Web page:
editor's choice




‘In a world that is increasingly dark and aggressive, I think making beauty is an act of rebellion and that’s what I’m trying to do really,’ says author and illustrator Jackie Morris of The Unwindings. And she does it most successfully in this gorgeously produced book.

A pillow book, compact enough to be carried around, too, The Unwinding provides a much-needed respite for those of us who need to take a step back and calm our over active minds. It comprises Morris’s signature imaginative illustrations, a series of images which Morris created over the years, supported by thoughtful words, poems, fables, which capture our imaginations, spark our hopes, feed our dreams.

We’re great advocates of beautiful books. Of beautiful words, beautiful illustration, and whether you’re coming to Ms Morris’s work fresh or if you’re long-time fans, as we are, this is a lovely tome, a lovely concept. We recently waxed lyrical about Charlie Mackesy’s The Boy, The Mole, The Fox and the Horse for reasons similar to why we like The Unwindings. Anything that makes you think, anything that helps you to dream, lose yourself, takes you out of the often challenging times we find ourselves in, anything that makes you feel better when the world is simply too much, is closing in, has to be celebrated.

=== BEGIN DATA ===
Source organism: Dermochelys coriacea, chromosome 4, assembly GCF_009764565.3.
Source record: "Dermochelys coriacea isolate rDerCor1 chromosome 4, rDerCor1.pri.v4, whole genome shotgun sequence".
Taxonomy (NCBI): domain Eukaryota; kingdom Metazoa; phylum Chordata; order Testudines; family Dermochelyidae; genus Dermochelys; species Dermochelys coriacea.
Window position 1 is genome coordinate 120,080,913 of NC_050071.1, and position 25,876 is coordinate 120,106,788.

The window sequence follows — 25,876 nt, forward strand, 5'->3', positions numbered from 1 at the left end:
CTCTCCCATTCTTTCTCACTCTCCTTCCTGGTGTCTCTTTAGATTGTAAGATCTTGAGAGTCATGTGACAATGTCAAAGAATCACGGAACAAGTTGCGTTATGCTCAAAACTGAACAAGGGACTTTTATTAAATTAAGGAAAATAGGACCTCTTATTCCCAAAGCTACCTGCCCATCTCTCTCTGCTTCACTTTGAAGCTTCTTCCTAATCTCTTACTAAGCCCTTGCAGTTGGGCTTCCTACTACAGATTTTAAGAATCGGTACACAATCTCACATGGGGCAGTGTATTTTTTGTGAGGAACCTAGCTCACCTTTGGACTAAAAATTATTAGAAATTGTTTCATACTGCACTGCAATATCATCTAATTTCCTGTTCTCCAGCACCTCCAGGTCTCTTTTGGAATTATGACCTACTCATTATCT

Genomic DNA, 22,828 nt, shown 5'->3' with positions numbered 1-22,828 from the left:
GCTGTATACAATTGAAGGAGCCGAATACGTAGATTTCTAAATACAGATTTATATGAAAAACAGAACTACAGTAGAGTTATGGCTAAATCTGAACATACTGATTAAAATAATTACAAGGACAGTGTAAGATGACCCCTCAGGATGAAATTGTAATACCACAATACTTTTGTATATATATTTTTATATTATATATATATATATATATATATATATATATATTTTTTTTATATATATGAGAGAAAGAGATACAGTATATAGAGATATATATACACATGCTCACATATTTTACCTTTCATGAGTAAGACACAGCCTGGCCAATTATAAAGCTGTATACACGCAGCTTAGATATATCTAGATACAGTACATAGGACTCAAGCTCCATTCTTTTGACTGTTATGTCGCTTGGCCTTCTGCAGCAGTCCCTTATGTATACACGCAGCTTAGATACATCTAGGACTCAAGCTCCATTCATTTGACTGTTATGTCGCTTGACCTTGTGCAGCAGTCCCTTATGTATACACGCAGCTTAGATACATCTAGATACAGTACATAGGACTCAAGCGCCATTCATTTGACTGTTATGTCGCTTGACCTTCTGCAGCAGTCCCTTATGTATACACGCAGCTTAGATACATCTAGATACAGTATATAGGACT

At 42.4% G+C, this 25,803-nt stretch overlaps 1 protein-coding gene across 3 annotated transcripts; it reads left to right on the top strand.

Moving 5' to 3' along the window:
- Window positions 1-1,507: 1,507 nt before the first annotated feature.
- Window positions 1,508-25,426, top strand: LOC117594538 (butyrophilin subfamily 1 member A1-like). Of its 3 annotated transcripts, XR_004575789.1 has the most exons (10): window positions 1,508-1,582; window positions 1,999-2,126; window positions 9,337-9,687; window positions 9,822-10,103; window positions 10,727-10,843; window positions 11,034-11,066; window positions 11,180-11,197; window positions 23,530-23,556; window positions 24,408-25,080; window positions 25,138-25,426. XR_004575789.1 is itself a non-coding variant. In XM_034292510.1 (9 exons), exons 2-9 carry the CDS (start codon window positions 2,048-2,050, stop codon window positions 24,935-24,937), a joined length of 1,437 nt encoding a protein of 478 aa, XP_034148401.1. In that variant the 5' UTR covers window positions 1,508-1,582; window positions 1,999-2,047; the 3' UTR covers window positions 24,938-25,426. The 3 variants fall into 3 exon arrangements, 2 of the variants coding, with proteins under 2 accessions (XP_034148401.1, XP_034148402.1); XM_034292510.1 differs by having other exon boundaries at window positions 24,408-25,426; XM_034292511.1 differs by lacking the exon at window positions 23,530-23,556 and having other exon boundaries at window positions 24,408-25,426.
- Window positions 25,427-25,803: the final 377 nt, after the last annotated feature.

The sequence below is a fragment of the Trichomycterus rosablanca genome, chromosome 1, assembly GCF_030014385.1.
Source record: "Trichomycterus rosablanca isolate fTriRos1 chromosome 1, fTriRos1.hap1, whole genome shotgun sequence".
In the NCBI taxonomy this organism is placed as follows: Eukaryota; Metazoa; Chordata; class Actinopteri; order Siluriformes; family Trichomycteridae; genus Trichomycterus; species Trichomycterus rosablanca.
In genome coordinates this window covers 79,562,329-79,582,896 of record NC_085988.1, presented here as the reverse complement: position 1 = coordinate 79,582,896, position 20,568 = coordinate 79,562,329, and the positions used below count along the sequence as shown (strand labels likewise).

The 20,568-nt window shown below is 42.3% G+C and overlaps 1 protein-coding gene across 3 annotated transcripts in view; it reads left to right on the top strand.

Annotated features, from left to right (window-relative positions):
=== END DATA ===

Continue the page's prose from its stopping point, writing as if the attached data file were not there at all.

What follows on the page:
Beauty is the balm we need to calm our troubled souls.


Jackie Morris | The Unwinding | Unbound | hardback | £14.99

audio also available

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Jackie Morris on the book


Acknowledgements: Quoted book text and images © Jackie Morris 2020. Many thanks to Anne Cater for inviting us and to the publisher for supplying a review copy. All opinions are our own. All rights reserved.

See also:Charlie Mackesy and the importance of touch‘; ‘Juan Villoros’s The Wild Book‘; ‘Chris Whitaker’s small-town America’; ‘Nora Roberts’ Sanctuary: an Old Familiar’; Carver’s Nothing Important Happened Today’; By Grand Central Station I Sat Down and Wept’; ‘Yvonne Battle-Fenton’s Remembered‘; ‘The Revolution Will Not Be Televised‘; ‘We should all be feminists‘; The not-so-invisible woman: 150 greats in their own words’; ‘How Penguin learned to fly – Allen Lane and the Original “Penguin Ten”‘; Dorothy L. Sayer’s Busman’s Holiday – Romek Marber for Penguin Crime (book covers we love).

Also of interest: Night Mail (1936), changing the face of British film; A Colour Box by Len Lye (1935); Hitchcock (2012); The Splendour of George Stevens’ Giant (1956). Hitchcock (2012).

This review is copyright © 2020 by The Literary Shed. All rights are reserved. All opinions expressed are our own. If you wish to reproduce this piece, please contact us for permission and provide the necessary credit. Thank you so much. We welcome your feedback.


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